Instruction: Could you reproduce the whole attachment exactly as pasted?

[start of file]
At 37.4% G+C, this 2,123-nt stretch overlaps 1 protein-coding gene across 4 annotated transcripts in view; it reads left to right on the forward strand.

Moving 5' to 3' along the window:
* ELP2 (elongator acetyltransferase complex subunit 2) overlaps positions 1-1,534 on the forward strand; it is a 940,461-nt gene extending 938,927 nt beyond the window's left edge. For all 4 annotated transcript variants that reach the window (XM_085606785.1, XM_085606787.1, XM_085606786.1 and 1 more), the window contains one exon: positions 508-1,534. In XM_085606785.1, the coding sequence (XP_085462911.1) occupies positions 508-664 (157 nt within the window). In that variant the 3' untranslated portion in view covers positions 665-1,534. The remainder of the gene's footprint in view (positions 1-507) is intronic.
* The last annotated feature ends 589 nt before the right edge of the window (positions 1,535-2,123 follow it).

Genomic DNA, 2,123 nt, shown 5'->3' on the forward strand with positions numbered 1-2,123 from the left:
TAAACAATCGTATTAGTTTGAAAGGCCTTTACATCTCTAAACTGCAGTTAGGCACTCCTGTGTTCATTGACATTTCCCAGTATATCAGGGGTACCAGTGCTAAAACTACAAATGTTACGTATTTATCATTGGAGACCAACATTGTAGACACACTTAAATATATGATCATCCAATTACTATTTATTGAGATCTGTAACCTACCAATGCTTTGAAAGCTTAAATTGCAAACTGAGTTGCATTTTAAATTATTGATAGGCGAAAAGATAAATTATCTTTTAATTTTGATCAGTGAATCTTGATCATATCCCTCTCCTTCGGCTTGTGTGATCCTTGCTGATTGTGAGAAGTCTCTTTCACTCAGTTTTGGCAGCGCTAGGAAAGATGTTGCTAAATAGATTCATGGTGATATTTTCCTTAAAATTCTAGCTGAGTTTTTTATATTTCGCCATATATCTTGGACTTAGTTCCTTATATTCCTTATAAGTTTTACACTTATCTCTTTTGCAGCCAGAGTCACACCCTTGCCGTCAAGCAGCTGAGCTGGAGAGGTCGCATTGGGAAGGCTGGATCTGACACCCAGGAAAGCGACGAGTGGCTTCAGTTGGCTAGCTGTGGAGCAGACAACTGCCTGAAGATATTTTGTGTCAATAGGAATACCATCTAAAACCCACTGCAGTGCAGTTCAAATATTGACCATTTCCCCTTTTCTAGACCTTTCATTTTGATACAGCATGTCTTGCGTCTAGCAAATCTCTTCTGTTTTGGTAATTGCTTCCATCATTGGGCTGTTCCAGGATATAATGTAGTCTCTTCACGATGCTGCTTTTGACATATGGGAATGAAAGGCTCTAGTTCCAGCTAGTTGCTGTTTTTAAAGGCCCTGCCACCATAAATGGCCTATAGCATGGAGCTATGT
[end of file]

At 37.4% G+C, this 2,123-nt stretch overlaps 1 protein-coding gene across 4 annotated transcripts in view; it reads left to right on the forward strand.

Moving 5' to 3' along the window:
* ELP2 (elongator acetyltransferase complex subunit 2) overlaps positions 1-1,534 on the forward strand; it is a 940,461-nt gene extending 938,927 nt beyond the window's left edge. For all 4 annotated transcript variants that reach the window (XM_085606785.1, XM_085606787.1, XM_085606786.1 and 1 more), the window contains one exon: positions 508-1,534. In XM_085606785.1, the coding sequence (XP_085462911.1) occupies positions 508-664 (157 nt within the window). In that variant the 3' untranslated portion in view covers positions 665-1,534. The remainder of the gene's footprint in view (positions 1-507) is intronic.
* The last annotated feature ends 589 nt before the right edge of the window (positions 1,535-2,123 follow it).

Genomic DNA, 2,123 nt, shown 5'->3' on the forward strand with positions numbered 1-2,123 from the left:
TAAACAATCGTATTAGTTTGAAAGGCCTTTACATCTCTAAACTGCAGTTAGGCACTCCTGTGTTCATTGACATTTCCCAGTATATCAGGGGTACCAGTGCTAAAACTACAAATGTTACGTATTTATCATTGGAGACCAACATTGTAGACACACTTAAATATATGATCATCCAATTACTATTTATTGAGATCTGTAACCTACCAATGCTTTGAAAGCTTAAATTGCAAACTGAGTTGCATTTTAAATTATTGATAGGCGAAAAGATAAATTATCTTTTAATTTTGATCAGTGAATCTTGATCATATCCCTCTCCTTCGGCTTGTGTGATCCTTGCTGATTGTGAGAAGTCTCTTTCACTCAGTTTTGGCAGCGCTAGGAAAGATGTTGCTAAATAGATTCATGGTGATATTTTCCTTAAAATTCTAGCTGAGTTTTTTATATTTCGCCATATATCTTGGACTTAGTTCCTTATATTCCTTATAAGTTTTACACTTATCTCTTTTGCAGCCAGAGTCACACCCTTGCCGTCAAGCAGCTGAGCTGGAGAGGTCGCATTGGGAAGGCTGGATCTGACACCCAGGAAAGCGACGAGTGGCTTCAGTTGGCTAGCTGTGGAGCAGACAACTGCCTGAAGATATTTTGTGTCAATAGGAATACCATCTAAAACCCACTGCAGTGCAGTTCAAATATTGACCATTTCCCCTTTTCTAGACCTTTCATTTTGATACAGCATGTCTTGCGTCTAGCAAATCTCTTCTGTTTTGGTAATTGCTTCCATCATTGGGCTGTTCCAGGATATAATGTAGTCTCTTCACGATGCTGCTTTTGACATATGGGAATGAAAGGCTCTAGTTCCAGCTAGTTGCTGTTTTTAAAGGCCCTGCCACCATAAATGGCCTATAGCATGGAGCTATGT